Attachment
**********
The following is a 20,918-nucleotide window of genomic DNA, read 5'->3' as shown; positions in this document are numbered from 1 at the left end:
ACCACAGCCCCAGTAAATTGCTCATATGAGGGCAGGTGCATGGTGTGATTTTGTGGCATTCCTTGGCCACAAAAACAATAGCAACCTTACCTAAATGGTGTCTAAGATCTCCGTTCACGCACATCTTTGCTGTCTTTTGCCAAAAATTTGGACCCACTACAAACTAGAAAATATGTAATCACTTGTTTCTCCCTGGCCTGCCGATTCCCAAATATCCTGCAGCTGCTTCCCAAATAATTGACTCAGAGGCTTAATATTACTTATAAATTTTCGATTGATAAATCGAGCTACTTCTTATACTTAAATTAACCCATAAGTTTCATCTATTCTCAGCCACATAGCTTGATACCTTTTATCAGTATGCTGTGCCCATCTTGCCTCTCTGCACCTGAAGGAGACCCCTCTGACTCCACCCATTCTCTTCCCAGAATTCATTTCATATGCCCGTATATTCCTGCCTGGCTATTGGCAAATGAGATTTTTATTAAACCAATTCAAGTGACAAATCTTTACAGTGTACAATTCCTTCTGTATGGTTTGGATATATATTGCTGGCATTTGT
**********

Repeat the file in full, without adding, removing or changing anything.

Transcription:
The following is a 20,918-nucleotide window of genomic DNA, read 5'->3' as shown; positions in this document are numbered from 1 at the left end:
ACCACAGCCCCAGTAAATTGCTCATATGAGGGCAGGTGCATGGTGTGATTTTGTGGCATTCCTTGGCCACAAAAACAATAGCAACCTTACCTAAATGGTGTCTAAGATCTCCGTTCACGCACATCTTTGCTGTCTTTTGCCAAAAATTTGGACCCACTACAAACTAGAAAATATGTAATCACTTGTTTCTCCCTGGCCTGCCGATTCCCAAATATCCTGCAGCTGCTTCCCAAATAATTGACTCAGAGGCTTAATATTACTTATAAATTTTCGATTGATAAATCGAGCTACTTCTTATACTTAAATTAACCCATAAGTTTCATCTATTCTCAGCCACATAGCTTGATACCTTTTATCAGTATGCTGTGCCCATCTTGCCTCTCTGCACCTGAAGGAGACCCCTCTGACTCCACCCATTCTCTTCCCAGAATTCATTTCATATGCCCGTATATTCCTGCCTGGCTATTGGCAAATGAGATTTTTATTAAACCAATTCAAGTGACAAATCTTTACAGTGTACAATTCCTTCTGTATGGTTTGGATATATATTGCTGGCATTTGT